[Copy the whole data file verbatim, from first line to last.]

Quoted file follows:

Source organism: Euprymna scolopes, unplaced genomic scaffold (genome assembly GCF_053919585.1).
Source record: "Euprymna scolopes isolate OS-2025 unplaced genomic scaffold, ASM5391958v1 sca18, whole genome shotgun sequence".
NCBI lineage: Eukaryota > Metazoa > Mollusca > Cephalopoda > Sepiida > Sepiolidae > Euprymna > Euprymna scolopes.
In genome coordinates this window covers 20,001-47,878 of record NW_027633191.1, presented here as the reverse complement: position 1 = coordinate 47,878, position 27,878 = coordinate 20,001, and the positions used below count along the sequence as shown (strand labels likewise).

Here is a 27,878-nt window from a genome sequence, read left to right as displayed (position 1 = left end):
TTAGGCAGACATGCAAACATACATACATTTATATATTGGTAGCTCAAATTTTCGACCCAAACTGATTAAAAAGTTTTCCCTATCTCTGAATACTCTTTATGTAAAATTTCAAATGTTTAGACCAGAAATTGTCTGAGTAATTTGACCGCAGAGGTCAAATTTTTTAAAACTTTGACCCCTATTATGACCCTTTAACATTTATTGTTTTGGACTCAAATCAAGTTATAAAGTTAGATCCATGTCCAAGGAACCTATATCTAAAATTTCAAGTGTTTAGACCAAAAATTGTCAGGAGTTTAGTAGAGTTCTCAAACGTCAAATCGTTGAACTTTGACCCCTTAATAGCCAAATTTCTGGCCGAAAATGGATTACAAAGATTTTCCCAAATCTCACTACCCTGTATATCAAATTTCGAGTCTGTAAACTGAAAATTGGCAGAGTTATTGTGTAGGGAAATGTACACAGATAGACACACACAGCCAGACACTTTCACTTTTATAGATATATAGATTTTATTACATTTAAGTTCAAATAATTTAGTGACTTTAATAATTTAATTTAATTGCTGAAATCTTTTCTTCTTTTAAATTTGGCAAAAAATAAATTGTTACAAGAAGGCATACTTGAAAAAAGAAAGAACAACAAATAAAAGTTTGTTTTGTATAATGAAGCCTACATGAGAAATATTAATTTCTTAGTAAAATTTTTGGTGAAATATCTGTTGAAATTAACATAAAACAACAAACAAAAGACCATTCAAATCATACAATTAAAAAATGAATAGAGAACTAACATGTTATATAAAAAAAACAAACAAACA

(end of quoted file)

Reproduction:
Source organism: Euprymna scolopes, unplaced genomic scaffold (genome assembly GCF_053919585.1).
Source record: "Euprymna scolopes isolate OS-2025 unplaced genomic scaffold, ASM5391958v1 sca18, whole genome shotgun sequence".
NCBI lineage: Eukaryota > Metazoa > Mollusca > Cephalopoda > Sepiida > Sepiolidae > Euprymna > Euprymna scolopes.
In genome coordinates this window covers 20,001-47,878 of record NW_027633191.1, presented here as the reverse complement: position 1 = coordinate 47,878, position 27,878 = coordinate 20,001, and the positions used below count along the sequence as shown (strand labels likewise).

Here is a 27,878-nt window from a genome sequence, read left to right as displayed (position 1 = left end):
TTAGGCAGACATGCAAACATACATACATTTATATATTGGTAGCTCAAATTTTCGACCCAAACTGATTAAAAAGTTTTCCCTATCTCTGAATACTCTTTATGTAAAATTTCAAATGTTTAGACCAGAAATTGTCTGAGTAATTTGACCGCAGAGGTCAAATTTTTTAAAACTTTGACCCCTATTATGACCCTTTAACATTTATTGTTTTGGACTCAAATCAAGTTATAAAGTTAGATCCATGTCCAAGGAACCTATATCTAAAATTTCAAGTGTTTAGACCAAAAATTGTCAGGAGTTTAGTAGAGTTCTCAAACGTCAAATCGTTGAACTTTGACCCCTTAATAGCCAAATTTCTGGCCGAAAATGGATTACAAAGATTTTCCCAAATCTCACTACCCTGTATATCAAATTTCGAGTCTGTAAACTGAAAATTGGCAGAGTTATTGTGTAGGGAAATGTACACAGATAGACACACACAGCCAGACACTTTCACTTTTATAGATATATAGATTTTATTACATTTAAGTTCAAATAATTTAGTGACTTTAATAATTTAATTTAATTGCTGAAATCTTTTCTTCTTTTAAATTTGGCAAAAAATAAATTGTTACAAGAAGGCATACTTGAAAAAAGAAAGAACAACAAATAAAAGTTTGTTTTGTATAATGAAGCCTACATGAGAAATATTAATTTCTTAGTAAAATTTTTGGTGAAATATCTGTTGAAATTAACATAAAACAACAAACAAAAGACCATTCAAATCATACAATTAAAAAATGAATAGAGAACTAACATGTTATATAAAAAAAACAAACAAACA